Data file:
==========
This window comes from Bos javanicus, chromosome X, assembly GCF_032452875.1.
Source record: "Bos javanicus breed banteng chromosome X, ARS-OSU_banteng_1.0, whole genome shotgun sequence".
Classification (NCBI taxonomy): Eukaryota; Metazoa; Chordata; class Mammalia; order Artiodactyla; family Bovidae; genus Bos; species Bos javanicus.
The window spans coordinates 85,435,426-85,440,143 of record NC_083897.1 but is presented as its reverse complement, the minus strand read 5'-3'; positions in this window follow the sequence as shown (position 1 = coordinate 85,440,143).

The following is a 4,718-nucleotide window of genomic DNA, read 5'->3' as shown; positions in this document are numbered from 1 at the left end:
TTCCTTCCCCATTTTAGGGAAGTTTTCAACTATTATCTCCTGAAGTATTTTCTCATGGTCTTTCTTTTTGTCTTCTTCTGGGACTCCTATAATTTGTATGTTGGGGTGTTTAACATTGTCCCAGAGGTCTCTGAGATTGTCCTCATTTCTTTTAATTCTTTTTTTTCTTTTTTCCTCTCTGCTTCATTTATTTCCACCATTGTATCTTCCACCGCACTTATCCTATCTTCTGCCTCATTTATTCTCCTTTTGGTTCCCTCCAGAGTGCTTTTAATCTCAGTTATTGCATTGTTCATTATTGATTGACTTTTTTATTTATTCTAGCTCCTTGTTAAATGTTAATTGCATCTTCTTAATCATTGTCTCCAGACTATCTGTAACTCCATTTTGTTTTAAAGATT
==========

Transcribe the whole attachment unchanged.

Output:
This window comes from Bos javanicus, chromosome X, assembly GCF_032452875.1.
Source record: "Bos javanicus breed banteng chromosome X, ARS-OSU_banteng_1.0, whole genome shotgun sequence".
Classification (NCBI taxonomy): Eukaryota; Metazoa; Chordata; class Mammalia; order Artiodactyla; family Bovidae; genus Bos; species Bos javanicus.
The window spans coordinates 85,435,426-85,440,143 of record NC_083897.1 but is presented as its reverse complement, the minus strand read 5'-3'; positions in this window follow the sequence as shown (position 1 = coordinate 85,440,143).

The following is a 4,718-nucleotide window of genomic DNA, read 5'->3' as shown; positions in this document are numbered from 1 at the left end:
TTCCTTCCCCATTTTAGGGAAGTTTTCAACTATTATCTCCTGAAGTATTTTCTCATGGTCTTTCTTTTTGTCTTCTTCTGGGACTCCTATAATTTGTATGTTGGGGTGTTTAACATTGTCCCAGAGGTCTCTGAGATTGTCCTCATTTCTTTTAATTCTTTTTTTTCTTTTTTCCTCTCTGCTTCATTTATTTCCACCATTGTATCTTCCACCGCACTTATCCTATCTTCTGCCTCATTTATTCTCCTTTTGGTTCCCTCCAGAGTGCTTTTAATCTCAGTTATTGCATTGTTCATTATTGATTGACTTTTTTATTTATTCTAGCTCCTTGTTAAATGTTAATTGCATCTTCTTAATCATTGTCTCCAGACTATCTGTAACTCCATTTTGTTTTAAAGATT